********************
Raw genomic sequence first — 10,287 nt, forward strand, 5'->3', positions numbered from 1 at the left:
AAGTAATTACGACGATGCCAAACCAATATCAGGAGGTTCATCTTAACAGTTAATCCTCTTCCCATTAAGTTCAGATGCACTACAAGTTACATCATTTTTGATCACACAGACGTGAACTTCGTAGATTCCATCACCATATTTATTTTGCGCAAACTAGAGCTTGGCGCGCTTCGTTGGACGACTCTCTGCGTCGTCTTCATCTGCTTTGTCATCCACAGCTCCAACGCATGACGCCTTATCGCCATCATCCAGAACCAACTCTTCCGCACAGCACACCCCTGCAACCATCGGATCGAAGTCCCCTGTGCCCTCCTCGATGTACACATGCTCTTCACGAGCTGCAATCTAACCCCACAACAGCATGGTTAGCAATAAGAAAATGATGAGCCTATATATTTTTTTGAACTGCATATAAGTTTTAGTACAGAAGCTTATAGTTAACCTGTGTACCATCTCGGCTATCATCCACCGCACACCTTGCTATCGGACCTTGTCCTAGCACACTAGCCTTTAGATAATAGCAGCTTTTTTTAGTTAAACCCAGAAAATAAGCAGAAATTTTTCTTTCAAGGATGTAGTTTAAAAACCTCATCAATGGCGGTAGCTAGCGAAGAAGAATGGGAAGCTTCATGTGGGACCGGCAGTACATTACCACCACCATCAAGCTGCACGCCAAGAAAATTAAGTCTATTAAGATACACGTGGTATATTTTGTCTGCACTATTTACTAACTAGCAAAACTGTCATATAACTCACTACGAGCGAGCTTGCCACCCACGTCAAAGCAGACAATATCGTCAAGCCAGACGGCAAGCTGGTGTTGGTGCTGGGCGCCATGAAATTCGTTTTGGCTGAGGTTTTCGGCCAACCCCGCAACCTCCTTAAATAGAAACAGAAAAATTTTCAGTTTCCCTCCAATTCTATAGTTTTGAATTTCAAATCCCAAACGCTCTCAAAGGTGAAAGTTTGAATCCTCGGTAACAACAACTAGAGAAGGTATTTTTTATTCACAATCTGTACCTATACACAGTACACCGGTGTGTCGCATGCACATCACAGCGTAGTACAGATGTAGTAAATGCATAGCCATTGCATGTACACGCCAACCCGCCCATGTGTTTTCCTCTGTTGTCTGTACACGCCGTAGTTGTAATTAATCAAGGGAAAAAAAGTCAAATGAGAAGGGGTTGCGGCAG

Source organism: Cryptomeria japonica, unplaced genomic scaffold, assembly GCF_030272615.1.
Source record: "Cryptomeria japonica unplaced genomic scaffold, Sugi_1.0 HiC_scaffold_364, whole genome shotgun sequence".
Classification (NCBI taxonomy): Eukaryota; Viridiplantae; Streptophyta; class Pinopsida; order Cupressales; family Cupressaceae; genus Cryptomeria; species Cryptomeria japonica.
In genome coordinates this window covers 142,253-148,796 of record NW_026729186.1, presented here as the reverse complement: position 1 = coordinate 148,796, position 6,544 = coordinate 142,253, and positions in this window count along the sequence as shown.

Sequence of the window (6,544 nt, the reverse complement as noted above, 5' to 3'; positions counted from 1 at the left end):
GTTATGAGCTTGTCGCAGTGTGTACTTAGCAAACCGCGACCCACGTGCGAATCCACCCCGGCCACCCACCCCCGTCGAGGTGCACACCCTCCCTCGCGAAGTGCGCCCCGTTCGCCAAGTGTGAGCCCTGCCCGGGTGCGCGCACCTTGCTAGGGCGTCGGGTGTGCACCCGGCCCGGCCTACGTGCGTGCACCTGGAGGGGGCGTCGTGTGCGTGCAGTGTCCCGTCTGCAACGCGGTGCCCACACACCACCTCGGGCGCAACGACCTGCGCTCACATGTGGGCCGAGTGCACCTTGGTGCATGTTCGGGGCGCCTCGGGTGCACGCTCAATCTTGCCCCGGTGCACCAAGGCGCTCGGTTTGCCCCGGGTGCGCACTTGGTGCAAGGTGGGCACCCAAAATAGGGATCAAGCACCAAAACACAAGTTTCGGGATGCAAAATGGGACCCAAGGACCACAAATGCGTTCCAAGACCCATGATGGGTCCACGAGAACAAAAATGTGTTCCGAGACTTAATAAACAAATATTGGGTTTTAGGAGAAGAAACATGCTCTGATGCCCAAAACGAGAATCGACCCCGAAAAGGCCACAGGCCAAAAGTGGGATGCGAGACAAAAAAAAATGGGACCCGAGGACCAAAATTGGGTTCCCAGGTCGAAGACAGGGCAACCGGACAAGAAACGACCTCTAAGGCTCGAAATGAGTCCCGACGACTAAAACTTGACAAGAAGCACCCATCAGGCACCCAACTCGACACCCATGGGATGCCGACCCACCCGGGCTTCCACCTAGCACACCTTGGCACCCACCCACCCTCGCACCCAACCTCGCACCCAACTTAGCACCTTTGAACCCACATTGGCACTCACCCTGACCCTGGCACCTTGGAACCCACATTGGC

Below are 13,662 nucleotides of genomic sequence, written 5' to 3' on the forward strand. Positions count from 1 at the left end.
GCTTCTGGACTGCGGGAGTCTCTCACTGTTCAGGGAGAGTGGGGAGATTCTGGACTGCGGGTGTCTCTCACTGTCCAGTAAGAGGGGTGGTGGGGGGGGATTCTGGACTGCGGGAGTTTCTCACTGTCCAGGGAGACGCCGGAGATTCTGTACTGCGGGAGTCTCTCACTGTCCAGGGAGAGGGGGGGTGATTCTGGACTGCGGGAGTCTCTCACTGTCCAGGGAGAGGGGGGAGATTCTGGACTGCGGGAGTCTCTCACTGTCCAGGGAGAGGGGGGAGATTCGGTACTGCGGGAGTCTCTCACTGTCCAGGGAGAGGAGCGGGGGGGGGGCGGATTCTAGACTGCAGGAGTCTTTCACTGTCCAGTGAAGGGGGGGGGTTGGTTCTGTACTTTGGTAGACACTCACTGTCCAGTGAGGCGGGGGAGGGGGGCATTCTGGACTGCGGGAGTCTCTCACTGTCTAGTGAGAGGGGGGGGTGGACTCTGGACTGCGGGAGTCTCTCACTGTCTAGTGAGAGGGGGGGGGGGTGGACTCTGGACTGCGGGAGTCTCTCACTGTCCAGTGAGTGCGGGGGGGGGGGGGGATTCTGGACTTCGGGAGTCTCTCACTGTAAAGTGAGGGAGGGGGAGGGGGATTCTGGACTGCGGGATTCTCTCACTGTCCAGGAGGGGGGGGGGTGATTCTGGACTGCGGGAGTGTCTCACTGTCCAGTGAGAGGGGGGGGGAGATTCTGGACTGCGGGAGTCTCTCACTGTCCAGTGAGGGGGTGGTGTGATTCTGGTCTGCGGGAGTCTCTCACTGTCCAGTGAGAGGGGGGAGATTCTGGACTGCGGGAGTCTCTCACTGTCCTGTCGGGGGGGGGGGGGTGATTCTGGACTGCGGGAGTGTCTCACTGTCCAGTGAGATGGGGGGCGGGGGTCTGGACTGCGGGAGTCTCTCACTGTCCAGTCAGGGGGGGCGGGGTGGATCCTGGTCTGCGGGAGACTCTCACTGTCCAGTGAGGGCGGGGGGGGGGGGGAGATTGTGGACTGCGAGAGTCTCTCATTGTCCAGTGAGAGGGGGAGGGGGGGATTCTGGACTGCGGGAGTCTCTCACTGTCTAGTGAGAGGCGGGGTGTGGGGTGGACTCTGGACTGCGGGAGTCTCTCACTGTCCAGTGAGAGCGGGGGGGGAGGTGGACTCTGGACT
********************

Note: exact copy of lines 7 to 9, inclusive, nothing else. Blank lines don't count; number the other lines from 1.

Sequence of the window (6,544 nt, the reverse complement as noted above, 5' to 3'; positions counted from 1 at the left end):
GTTATGAGCTTGTCGCAGTGTGTACTTAGCAAACCGCGACCCACGTGCGAATCCACCCCGGCCACCCACCCCCGTCGAGGTGCACACCCTCCCTCGCGAAGTGCGCCCCGTTCGCCAAGTGTGAGCCCTGCCCGGGTGCGCGCACCTTGCTAGGGCGTCGGGTGTGCACCCGGCCCGGCCTACGTGCGTGCACCTGGAGGGGGCGTCGTGTGCGTGCAGTGTCCCGTCTGCAACGCGGTGCCCACACACCACCTCGGGCGCAACGACCTGCGCTCACATGTGGGCCGAGTGCACCTTGGTGCATGTTCGGGGCGCCTCGGGTGCACGCTCAATCTTGCCCCGGTGCACCAAGGCGCTCGGTTTGCCCCGGGTGCGCACTTGGTGCAAGGTGGGCACCCAAAATAGGGATCAAGCACCAAAACACAAGTTTCGGGATGCAAAATGGGACCCAAGGACCACAAATGCGTTCCAAGACCCATGATGGGTCCACGAGAACAAAAATGTGTTCCGAGACTTAATAAACAAATATTGGGTTTTAGGAGAAGAAACATGCTCTGATGCCCAAAACGAGAATCGACCCCGAAAAGGCCACAGGCCAAAAGTGGGATGCGAGACAAAAAAAAATGGGACCCGAGGACCAAAATTGGGTTCCCAGGTCGAAGACAGGGCAACCGGACAAGAAACGACCTCTAAGGCTCGAAATGAGTCCCGACGACTAAAACTTGACAAGAAGCACCCATCAGGCACCCAACTCGACACCCATGGGATGCCGACCCACCCGGGCTTCCACCTAGCACACCTTGGCACCCACCCACCCTCGCACCCAACCTCGCACCCAACTTAGCACCTTTGAACCCACATTGGCACTCACCCTGACCCTGGCACCTTGGAACCCACATTGGC

Below are 13,662 nucleotides of genomic sequence, written 5' to 3' on the forward strand. Positions count from 1 at the left end.